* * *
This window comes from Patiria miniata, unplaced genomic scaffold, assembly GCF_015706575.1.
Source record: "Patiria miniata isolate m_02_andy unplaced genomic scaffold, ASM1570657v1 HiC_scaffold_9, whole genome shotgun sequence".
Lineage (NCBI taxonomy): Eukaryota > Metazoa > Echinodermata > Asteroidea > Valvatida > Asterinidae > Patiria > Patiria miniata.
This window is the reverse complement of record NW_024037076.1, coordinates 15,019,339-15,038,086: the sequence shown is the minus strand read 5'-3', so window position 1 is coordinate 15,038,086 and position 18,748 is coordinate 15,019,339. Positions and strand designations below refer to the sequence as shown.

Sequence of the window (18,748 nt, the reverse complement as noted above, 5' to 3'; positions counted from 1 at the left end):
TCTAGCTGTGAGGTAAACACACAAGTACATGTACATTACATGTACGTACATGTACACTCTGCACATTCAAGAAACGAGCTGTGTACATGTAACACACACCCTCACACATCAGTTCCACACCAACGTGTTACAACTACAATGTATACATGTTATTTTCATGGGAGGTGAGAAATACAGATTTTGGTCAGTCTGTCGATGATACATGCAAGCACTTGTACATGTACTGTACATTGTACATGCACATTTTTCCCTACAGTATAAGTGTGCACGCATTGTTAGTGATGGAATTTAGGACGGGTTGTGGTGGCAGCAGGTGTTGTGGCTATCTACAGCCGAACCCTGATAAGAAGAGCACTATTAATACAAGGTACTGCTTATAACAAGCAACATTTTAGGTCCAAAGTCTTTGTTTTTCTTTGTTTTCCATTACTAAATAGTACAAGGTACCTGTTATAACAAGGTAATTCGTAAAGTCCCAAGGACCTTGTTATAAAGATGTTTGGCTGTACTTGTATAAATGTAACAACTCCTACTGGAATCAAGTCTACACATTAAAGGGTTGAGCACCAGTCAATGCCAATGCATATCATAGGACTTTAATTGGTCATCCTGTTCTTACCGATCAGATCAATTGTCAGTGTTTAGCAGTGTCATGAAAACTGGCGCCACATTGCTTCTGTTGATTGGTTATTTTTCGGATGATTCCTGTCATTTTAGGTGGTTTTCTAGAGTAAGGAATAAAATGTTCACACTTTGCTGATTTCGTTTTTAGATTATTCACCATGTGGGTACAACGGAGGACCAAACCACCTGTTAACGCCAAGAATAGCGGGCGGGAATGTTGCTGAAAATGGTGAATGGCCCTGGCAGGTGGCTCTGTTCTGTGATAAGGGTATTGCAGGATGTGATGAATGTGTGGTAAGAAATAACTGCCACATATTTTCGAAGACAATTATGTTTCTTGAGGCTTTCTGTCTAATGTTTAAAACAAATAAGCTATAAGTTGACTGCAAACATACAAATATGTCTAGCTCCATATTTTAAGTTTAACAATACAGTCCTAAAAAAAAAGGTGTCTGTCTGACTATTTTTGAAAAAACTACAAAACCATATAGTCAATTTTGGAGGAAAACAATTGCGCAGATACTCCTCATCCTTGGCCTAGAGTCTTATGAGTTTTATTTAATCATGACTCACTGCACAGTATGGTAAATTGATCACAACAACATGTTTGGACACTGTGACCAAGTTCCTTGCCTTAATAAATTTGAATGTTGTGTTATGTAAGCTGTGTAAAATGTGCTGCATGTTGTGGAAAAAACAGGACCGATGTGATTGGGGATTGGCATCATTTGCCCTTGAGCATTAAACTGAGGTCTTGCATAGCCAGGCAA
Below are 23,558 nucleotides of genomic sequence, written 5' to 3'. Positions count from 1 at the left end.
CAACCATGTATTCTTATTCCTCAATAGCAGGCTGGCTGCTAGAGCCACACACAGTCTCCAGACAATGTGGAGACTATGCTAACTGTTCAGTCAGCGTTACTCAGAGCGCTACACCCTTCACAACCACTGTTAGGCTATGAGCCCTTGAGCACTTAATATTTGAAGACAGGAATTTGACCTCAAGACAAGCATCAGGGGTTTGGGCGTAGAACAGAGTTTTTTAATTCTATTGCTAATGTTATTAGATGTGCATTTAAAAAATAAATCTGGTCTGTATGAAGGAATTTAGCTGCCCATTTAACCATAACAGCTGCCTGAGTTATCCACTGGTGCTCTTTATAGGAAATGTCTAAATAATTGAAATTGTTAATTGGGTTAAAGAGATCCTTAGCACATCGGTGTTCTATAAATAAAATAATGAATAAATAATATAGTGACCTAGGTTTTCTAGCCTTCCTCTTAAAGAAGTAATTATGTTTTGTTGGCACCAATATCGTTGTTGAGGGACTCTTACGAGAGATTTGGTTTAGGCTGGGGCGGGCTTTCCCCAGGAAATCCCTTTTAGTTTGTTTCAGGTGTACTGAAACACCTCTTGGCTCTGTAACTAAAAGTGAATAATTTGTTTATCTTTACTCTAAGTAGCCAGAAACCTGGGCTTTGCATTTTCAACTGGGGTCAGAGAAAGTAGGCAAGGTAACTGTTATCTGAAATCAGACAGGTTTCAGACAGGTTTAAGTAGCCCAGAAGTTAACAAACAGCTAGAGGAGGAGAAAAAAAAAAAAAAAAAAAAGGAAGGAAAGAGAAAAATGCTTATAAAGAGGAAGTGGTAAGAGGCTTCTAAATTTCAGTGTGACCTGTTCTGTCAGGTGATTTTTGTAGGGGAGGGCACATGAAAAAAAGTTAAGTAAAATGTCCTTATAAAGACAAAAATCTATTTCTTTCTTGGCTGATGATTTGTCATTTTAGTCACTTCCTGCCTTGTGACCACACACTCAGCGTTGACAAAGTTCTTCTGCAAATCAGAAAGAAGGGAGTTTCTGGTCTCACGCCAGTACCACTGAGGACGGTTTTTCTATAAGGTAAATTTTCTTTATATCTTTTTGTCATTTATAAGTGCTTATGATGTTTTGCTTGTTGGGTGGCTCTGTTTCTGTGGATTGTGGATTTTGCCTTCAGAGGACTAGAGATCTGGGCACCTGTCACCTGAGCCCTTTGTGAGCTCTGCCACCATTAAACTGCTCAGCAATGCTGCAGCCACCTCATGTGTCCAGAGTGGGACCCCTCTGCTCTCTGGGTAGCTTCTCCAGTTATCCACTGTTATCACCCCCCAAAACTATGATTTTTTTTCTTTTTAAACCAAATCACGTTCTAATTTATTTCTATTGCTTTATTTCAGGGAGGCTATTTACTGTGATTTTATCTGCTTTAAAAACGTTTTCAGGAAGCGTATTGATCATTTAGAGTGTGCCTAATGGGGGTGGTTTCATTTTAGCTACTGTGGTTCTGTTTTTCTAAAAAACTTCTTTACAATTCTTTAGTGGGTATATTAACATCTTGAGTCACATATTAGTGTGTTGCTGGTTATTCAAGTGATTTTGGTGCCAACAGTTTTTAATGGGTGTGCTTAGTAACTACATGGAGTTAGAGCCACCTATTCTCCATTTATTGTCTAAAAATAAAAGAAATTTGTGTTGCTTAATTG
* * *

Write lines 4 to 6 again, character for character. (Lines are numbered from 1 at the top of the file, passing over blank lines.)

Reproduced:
This window is the reverse complement of record NW_024037076.1, coordinates 15,019,339-15,038,086: the sequence shown is the minus strand read 5'-3', so window position 1 is coordinate 15,038,086 and position 18,748 is coordinate 15,019,339. Positions and strand designations below refer to the sequence as shown.

Sequence of the window (18,748 nt, the reverse complement as noted above, 5' to 3'; positions counted from 1 at the left end):
TCTAGCTGTGAGGTAAACACACAAGTACATGTACATTACATGTACGTACATGTACACTCTGCACATTCAAGAAACGAGCTGTGTACATGTAACACACACCCTCACACATCAGTTCCACACCAACGTGTTACAACTACAATGTATACATGTTATTTTCATGGGAGGTGAGAAATACAGATTTTGGTCAGTCTGTCGATGATACATGCAAGCACTTGTACATGTACTGTACATTGTACATGCACATTTTTCCCTACAGTATAAGTGTGCACGCATTGTTAGTGATGGAATTTAGGACGGGTTGTGGTGGCAGCAGGTGTTGTGGCTATCTACAGCCGAACCCTGATAAGAAGAGCACTATTAATACAAGGTACTGCTTATAACAAGCAACATTTTAGGTCCAAAGTCTTTGTTTTTCTTTGTTTTCCATTACTAAATAGTACAAGGTACCTGTTATAACAAGGTAATTCGTAAAGTCCCAAGGACCTTGTTATAAAGATGTTTGGCTGTACTTGTATAAATGTAACAACTCCTACTGGAATCAAGTCTACACATTAAAGGGTTGAGCACCAGTCAATGCCAATGCATATCATAGGACTTTAATTGGTCATCCTGTTCTTACCGATCAGATCAATTGTCAGTGTTTAGCAGTGTCATGAAAACTGGCGCCACATTGCTTCTGTTGATTGGTTATTTTTCGGATGATTCCTGTCATTTTAGGTGGTTTTCTAGAGTAAGGAATAAAATGTTCACACTTTGCTGATTTCGTTTTTAGATTATTCACCATGTGGGTACAACGGAGGACCAAACCACCTGTTAACGCCAAGAATAGCGGGCGGGAATGTTGCTGAAAATGGTGAATGGCCCTGGCAGGTGGCTCTGTTCTGTGATAAGGGTATTGCAGGATGTGATGAATGTGTGGTAAGAAATAACTGCCACATATTTTCGAAGACAATTATGTTTCTTGAGGCTTTCTGTCTAATGTTTAAAACAAATAAGCTATAAGTTGACTGCAAACATACAAATATGTCTAGCTCCATATTTTAAGTTTAACAATACAGTCCTAAAAAAAAAGGTGTCTGTCTGACTATTTTTGAAAAAACTACAAAACCATATAGTCAATTTTGGAGGAAAACAATTGCGCAGATACTCCTCATCCTTGGCCTAGAGTCTTATGAGTTTTATTTAATCATGACTCACTGCACAGTATGGTAAATTGATCACAACAACATGTTTGGACACTGTGACCAAGTTCCTTGCCTTAATAAATTTGAATGTTGTGTTATGTAAGCTGTGTAAAATGTGCTGCATGTTGTGGAAAAAACAGGACCGATGTGATTGGGGATTGGCATCATTTGCCCTTGAGCATTAAACTGAGGTCTTGCATAGCCAGGCAA